The mega deal is well and truly back.
The value of mergers and acquisitions announced globally in 2015 has crossed the $1 trillion threshold, according to Dealogic—and its only April!
Huge mergers announced in recent weeks include processed food company Kraft’s proposed purchase of Heinz for about $40 billion, and oil giant Royal Dutch Shell’s planned acquisition of BG Group for nearly $70 billion.
The first three months of the year represented the best first quarter for M&A since 2007, according to Dealogic. As the Wall Street Journal (paywall) points out, if the frantic pace of companies devouring each other keeps up, it will also be the best year for M&A since then. (That year, 2007, remains M&A’s best on record, with deals worth $4.6 trillion getting done—just before global markets descended into chaos.)
The resurgence in M&A eight years on suggests that corporate boards are finally getting confident again. Borrowing costs are still low, and share prices are strong, making big deals easier to finance. On top of this, the US economy is looking fairly good, and even Europe is improving, offsetting some of the worries about a faltering China.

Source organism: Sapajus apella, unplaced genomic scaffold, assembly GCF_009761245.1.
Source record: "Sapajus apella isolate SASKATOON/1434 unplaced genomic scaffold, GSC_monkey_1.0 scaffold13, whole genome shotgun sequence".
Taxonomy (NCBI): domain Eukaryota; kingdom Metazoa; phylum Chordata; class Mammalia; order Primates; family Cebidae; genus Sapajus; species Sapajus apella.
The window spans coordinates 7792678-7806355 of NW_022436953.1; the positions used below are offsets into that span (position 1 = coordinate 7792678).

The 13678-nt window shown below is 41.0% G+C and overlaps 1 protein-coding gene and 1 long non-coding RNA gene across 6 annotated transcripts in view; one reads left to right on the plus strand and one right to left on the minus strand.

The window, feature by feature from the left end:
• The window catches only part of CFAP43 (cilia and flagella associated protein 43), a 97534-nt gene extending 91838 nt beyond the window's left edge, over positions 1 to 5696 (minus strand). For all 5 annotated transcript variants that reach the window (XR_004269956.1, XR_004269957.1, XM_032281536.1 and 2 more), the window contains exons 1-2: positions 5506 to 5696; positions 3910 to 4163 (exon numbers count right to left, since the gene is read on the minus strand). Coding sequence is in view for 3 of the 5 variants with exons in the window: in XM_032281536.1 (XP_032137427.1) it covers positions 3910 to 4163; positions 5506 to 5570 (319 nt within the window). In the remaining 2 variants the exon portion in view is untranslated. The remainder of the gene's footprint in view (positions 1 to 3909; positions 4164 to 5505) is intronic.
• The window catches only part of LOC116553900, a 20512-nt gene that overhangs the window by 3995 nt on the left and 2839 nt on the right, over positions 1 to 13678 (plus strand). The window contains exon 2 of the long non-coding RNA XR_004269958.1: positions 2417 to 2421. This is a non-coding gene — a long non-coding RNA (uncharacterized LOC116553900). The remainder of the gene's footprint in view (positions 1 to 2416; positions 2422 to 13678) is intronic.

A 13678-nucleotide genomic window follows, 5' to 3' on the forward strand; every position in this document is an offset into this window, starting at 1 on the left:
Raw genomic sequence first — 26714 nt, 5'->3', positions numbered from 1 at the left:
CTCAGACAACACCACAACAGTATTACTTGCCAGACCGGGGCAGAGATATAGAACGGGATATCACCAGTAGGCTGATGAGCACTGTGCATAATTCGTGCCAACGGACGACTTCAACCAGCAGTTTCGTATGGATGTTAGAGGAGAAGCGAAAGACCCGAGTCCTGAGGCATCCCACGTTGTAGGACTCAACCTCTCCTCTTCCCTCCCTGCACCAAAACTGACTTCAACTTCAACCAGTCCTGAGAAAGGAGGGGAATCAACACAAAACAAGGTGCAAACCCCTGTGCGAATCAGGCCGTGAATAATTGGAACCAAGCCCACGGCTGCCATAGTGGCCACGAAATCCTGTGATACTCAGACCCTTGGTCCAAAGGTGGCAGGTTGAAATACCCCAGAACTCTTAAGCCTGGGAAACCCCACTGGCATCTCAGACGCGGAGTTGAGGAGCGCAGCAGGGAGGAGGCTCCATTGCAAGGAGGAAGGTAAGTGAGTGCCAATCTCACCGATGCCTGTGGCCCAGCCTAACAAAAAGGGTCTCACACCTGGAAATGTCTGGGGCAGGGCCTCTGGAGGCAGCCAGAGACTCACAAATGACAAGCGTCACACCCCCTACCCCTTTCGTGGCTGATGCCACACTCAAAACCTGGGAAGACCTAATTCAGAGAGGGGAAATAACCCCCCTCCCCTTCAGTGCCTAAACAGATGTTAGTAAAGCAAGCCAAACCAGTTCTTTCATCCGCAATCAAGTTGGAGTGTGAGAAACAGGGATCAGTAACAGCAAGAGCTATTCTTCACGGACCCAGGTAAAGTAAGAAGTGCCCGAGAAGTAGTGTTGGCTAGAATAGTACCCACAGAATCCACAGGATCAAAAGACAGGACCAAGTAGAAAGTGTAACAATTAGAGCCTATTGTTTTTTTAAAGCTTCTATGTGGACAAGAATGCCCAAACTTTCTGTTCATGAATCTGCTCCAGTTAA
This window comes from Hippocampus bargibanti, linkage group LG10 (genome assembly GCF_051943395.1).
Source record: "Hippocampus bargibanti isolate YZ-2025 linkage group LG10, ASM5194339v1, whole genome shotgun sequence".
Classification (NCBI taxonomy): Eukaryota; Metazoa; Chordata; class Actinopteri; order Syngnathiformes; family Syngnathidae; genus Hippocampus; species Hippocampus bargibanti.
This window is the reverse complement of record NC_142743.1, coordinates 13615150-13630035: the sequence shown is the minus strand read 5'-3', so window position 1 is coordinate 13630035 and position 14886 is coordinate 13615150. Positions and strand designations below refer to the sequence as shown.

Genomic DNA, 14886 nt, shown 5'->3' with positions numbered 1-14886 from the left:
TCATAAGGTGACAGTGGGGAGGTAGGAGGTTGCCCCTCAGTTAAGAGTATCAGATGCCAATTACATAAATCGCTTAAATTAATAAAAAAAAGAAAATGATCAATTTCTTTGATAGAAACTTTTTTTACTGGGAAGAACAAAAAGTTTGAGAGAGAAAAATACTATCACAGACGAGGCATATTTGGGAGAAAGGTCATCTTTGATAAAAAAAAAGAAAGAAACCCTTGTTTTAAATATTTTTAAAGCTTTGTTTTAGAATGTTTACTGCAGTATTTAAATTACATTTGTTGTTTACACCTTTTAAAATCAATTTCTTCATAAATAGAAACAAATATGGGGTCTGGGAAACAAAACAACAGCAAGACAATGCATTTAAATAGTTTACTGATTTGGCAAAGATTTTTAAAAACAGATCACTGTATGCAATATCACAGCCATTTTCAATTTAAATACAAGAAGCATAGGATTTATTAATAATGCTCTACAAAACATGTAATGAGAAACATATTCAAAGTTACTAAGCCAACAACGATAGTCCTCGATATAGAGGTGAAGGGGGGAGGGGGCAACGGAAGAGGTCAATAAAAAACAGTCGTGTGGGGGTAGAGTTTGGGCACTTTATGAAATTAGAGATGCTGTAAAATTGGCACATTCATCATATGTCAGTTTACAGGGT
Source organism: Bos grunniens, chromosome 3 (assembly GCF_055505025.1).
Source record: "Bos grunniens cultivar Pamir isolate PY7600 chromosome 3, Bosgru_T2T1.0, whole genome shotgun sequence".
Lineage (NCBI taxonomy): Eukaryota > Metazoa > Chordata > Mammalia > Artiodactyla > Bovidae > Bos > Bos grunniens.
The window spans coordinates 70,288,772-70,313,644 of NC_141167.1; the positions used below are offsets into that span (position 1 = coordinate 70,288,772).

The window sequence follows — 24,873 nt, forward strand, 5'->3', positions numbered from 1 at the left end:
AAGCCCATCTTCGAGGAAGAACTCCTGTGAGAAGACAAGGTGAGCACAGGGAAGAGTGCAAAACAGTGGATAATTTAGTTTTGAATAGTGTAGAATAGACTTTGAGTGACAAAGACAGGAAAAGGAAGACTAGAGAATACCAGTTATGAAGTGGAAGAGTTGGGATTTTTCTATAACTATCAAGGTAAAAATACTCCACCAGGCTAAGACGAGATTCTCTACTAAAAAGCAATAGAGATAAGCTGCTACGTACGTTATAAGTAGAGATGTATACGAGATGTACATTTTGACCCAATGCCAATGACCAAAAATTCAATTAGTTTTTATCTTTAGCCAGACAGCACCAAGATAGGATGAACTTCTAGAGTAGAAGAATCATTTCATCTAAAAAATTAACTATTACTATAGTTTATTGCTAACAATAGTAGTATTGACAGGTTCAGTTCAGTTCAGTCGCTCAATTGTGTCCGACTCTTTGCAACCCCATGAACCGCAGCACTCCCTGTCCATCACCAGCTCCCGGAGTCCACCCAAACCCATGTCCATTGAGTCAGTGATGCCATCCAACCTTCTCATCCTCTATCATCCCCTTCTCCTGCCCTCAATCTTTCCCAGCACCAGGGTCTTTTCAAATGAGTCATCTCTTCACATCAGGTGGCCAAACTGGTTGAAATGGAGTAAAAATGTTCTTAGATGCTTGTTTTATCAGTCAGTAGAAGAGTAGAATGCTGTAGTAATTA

The return of the mega-deal is great news for M&A bankers, and the Wall Street firms they work for. It is perhaps not so great for shareholders in the companies doing the acquiring; academics have suggested that M&A (particularly large-scale M&A) typically destroys value rather than enhancing it. There are exceptions to every rule of course, and boards will be hoping that the companies they acquire turn out to be the bargains.
As for whether an upswing in M&A means anything for the broader economy, that is not really clear. But if companies are no longer hoarding cash and are ready to spend money devouring others, maybe they will be confident enough to invest in infrastructure, hire people, and boost wages. Now that would really be something.